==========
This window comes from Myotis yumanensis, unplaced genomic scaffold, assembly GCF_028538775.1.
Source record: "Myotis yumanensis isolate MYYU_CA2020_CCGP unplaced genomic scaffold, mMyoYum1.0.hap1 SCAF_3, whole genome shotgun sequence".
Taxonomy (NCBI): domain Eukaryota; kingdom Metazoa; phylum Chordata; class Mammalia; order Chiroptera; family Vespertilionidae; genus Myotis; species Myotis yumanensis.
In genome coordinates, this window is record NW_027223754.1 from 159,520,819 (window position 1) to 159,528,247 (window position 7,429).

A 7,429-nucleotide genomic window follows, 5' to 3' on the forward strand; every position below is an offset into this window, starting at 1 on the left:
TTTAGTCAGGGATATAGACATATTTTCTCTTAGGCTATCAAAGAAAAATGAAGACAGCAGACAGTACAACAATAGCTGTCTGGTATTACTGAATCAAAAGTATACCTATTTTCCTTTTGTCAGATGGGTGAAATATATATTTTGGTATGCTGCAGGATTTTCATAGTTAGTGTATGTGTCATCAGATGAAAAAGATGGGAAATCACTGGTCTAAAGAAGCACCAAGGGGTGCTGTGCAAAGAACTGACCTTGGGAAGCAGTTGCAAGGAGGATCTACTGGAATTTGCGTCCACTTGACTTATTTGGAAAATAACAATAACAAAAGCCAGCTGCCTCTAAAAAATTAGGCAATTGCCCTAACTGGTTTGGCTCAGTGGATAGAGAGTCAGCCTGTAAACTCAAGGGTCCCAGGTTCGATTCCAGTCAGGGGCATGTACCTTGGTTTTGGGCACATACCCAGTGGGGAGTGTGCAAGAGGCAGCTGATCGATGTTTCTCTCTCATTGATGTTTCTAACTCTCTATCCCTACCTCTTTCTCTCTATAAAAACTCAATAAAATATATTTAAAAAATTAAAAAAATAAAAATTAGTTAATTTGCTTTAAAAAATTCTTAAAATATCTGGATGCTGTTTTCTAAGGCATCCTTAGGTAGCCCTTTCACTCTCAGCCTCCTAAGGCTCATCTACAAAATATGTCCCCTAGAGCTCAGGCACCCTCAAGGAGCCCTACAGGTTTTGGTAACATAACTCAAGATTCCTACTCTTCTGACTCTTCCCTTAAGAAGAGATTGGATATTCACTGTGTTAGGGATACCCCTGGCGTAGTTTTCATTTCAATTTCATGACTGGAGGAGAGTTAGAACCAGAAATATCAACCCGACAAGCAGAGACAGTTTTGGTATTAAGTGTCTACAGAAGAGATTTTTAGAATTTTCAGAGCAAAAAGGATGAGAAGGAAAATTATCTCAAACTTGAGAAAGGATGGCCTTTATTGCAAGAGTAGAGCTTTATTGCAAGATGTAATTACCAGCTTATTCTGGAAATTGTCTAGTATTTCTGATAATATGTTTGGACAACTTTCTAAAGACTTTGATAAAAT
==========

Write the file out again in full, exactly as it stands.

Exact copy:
This window comes from Myotis yumanensis, unplaced genomic scaffold, assembly GCF_028538775.1.
Source record: "Myotis yumanensis isolate MYYU_CA2020_CCGP unplaced genomic scaffold, mMyoYum1.0.hap1 SCAF_3, whole genome shotgun sequence".
Taxonomy (NCBI): domain Eukaryota; kingdom Metazoa; phylum Chordata; class Mammalia; order Chiroptera; family Vespertilionidae; genus Myotis; species Myotis yumanensis.
In genome coordinates, this window is record NW_027223754.1 from 159,520,819 (window position 1) to 159,528,247 (window position 7,429).

A 7,429-nucleotide genomic window follows, 5' to 3' on the forward strand; every position below is an offset into this window, starting at 1 on the left:
TTTAGTCAGGGATATAGACATATTTTCTCTTAGGCTATCAAAGAAAAATGAAGACAGCAGACAGTACAACAATAGCTGTCTGGTATTACTGAATCAAAAGTATACCTATTTTCCTTTTGTCAGATGGGTGAAATATATATTTTGGTATGCTGCAGGATTTTCATAGTTAGTGTATGTGTCATCAGATGAAAAAGATGGGAAATCACTGGTCTAAAGAAGCACCAAGGGGTGCTGTGCAAAGAACTGACCTTGGGAAGCAGTTGCAAGGAGGATCTACTGGAATTTGCGTCCACTTGACTTATTTGGAAAATAACAATAACAAAAGCCAGCTGCCTCTAAAAAATTAGGCAATTGCCCTAACTGGTTTGGCTCAGTGGATAGAGAGTCAGCCTGTAAACTCAAGGGTCCCAGGTTCGATTCCAGTCAGGGGCATGTACCTTGGTTTTGGGCACATACCCAGTGGGGAGTGTGCAAGAGGCAGCTGATCGATGTTTCTCTCTCATTGATGTTTCTAACTCTCTATCCCTACCTCTTTCTCTCTATAAAAACTCAATAAAATATATTTAAAAAATTAAAAAAATAAAAATTAGTTAATTTGCTTTAAAAAATTCTTAAAATATCTGGATGCTGTTTTCTAAGGCATCCTTAGGTAGCCCTTTCACTCTCAGCCTCCTAAGGCTCATCTACAAAATATGTCCCCTAGAGCTCAGGCACCCTCAAGGAGCCCTACAGGTTTTGGTAACATAACTCAAGATTCCTACTCTTCTGACTCTTCCCTTAAGAAGAGATTGGATATTCACTGTGTTAGGGATACCCCTGGCGTAGTTTTCATTTCAATTTCATGACTGGAGGAGAGTTAGAACCAGAAATATCAACCCGACAAGCAGAGACAGTTTTGGTATTAAGTGTCTACAGAAGAGATTTTTAGAATTTTCAGAGCAAAAAGGATGAGAAGGAAAATTATCTCAAACTTGAGAAAGGATGGCCTTTATTGCAAGAGTAGAGCTTTATTGCAAGATGTAATTACCAGCTTATTCTGGAAATTGTCTAGTATTTCTGATAATATGTTTGGACAACTTTCTAAAGACTTTGATAAAAT